From a reader…
According to Canon 932 s1: The eucharistic celebration is to be carried out in a sacred place unless in a particular case necessity requires otherwise; in such a case the celebration must be done in a decent place.
What constitutes “necessity” in this case? Would planning an “outdoor Mass” in the summer for a picnic qualify as “necessity”?
GUEST RESPONSE: Fr. Tim Ferguson
Our interlocutor correctly cites the Code of Canon Law, Mass may be celebrated outside of a sacred space in cases of necessity. The Instruction, Redemptionis Sacramentum, in paragraph 108, helpfully clarifies, “The diocesan Bishop shall be the judge for his diocese concerning this necessity, on a case-by-case basis.”
This instruction, thereby, abolishes the ambiguity wherein the priest who celebrates is the one who determines that necessity, at least for public celebrations of the Holy Mass.
Celebrating the Holy Mass outdoors for cases of necessity – for example, with a group who are camping in a remote area, or on the instance of a pilgrimage where no church building would sufficiently – would still be a possibility, but the diocesan Bishop should be consulted. Celebrating Mass outdoors, because it’s a nice day and we want to sing that cool fourth verse of “Gather Us In” about not being in dark and confining buildings… that would seem to be right out.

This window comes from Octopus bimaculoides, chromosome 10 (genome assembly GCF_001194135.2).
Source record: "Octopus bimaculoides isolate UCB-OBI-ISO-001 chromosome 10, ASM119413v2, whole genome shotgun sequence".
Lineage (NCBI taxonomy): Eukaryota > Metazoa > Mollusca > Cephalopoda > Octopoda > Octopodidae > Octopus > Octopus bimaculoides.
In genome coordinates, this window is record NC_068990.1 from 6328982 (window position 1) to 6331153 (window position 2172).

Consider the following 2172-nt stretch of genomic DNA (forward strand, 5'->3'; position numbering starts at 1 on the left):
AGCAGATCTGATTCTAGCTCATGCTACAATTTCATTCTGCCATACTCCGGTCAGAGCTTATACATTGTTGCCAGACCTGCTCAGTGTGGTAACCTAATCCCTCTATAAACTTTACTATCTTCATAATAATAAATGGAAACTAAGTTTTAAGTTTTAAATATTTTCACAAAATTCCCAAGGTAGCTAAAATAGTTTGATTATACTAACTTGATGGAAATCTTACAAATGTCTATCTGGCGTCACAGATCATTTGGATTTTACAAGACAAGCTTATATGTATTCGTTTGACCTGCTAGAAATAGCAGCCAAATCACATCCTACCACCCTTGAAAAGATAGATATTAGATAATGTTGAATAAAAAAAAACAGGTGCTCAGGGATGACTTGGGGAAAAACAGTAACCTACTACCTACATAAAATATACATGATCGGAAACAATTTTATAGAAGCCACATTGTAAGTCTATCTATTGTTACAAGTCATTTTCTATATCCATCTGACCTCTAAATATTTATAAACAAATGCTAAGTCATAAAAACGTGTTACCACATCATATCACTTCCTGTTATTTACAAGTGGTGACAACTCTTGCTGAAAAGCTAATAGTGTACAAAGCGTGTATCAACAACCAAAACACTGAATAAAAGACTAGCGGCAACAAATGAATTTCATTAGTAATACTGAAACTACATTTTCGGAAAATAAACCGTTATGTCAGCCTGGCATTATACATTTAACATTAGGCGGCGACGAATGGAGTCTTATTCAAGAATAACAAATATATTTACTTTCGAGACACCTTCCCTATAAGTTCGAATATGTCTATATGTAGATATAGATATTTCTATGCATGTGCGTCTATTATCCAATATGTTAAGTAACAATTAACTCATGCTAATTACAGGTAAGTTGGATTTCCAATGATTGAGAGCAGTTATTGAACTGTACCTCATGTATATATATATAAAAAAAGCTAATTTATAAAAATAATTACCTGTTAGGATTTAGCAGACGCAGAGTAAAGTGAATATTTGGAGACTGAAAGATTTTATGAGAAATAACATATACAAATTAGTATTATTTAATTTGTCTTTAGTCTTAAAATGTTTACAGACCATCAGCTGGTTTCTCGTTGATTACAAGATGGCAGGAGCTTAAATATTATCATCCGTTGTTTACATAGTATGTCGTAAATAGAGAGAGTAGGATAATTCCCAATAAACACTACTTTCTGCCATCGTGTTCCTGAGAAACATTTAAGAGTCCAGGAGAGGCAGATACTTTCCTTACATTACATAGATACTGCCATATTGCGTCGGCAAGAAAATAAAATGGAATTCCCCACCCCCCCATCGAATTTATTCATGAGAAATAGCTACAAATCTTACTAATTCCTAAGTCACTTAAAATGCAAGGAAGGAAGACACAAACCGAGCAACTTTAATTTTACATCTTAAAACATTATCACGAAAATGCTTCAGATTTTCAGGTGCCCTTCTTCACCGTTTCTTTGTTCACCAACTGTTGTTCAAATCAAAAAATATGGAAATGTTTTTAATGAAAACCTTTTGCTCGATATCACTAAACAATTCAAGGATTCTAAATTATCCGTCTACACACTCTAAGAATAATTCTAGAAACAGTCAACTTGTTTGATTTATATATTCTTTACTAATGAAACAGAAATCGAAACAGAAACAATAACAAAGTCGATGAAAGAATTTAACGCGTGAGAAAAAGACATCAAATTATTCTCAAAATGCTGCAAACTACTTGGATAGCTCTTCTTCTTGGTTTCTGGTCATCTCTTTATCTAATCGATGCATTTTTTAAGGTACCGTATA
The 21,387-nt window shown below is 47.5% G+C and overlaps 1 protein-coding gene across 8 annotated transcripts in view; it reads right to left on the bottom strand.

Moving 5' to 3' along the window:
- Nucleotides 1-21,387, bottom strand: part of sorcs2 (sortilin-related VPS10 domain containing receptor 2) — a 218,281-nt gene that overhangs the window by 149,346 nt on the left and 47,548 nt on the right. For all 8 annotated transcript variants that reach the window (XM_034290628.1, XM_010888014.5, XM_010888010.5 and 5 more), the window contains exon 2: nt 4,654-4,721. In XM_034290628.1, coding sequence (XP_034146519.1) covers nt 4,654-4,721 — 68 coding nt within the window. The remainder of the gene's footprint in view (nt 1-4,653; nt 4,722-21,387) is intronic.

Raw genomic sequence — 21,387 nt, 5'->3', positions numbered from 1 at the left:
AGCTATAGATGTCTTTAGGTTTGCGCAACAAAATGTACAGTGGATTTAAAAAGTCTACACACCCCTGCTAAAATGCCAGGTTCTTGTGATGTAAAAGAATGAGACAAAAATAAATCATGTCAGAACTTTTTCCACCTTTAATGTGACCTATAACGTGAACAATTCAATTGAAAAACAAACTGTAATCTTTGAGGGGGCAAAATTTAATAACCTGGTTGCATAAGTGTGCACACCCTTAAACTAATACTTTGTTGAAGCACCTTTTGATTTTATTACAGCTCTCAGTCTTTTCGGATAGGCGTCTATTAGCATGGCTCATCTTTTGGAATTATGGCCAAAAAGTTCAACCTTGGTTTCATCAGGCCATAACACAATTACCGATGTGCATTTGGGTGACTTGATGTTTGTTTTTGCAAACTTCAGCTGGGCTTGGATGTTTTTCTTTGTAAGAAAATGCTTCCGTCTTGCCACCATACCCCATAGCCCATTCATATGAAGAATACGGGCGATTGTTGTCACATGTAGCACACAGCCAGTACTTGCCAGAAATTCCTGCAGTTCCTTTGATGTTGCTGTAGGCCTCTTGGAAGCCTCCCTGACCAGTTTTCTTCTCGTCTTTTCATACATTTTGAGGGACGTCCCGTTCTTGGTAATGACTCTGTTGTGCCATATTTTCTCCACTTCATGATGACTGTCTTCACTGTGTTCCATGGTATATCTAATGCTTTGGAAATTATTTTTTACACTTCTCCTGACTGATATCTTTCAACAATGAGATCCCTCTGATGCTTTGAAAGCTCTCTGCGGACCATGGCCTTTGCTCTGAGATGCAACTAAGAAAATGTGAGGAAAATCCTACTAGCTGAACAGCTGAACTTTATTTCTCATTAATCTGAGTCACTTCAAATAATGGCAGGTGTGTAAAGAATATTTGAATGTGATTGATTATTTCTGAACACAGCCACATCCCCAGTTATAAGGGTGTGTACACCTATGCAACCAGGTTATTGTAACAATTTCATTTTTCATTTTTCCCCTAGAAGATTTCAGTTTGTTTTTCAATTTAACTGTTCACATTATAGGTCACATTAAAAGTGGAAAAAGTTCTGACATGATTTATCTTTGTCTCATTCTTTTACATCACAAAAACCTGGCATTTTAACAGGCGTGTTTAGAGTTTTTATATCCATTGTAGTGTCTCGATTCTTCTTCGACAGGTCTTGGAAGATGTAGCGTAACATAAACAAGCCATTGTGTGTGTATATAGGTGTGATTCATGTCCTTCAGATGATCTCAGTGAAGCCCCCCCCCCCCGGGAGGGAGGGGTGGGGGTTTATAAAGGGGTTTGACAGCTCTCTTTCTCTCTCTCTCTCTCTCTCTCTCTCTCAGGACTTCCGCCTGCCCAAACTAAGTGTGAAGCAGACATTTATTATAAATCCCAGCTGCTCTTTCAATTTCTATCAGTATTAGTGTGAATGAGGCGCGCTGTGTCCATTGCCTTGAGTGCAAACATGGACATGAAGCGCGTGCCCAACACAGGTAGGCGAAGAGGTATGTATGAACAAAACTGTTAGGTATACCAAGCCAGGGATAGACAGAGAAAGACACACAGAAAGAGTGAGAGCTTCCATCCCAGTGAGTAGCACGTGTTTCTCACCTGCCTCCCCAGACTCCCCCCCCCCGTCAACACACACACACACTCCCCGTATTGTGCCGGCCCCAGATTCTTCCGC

A priest offering the Holy Sacrifice hidden by a hedgerow, or in a dining room with the shades drawn in a place and at a time where the practice of Catholicism is banned, would still be licit.
And then there are the “mega Masses”, like those held in the piazza in front of St. Peter’s Basilica (aka a parking lot).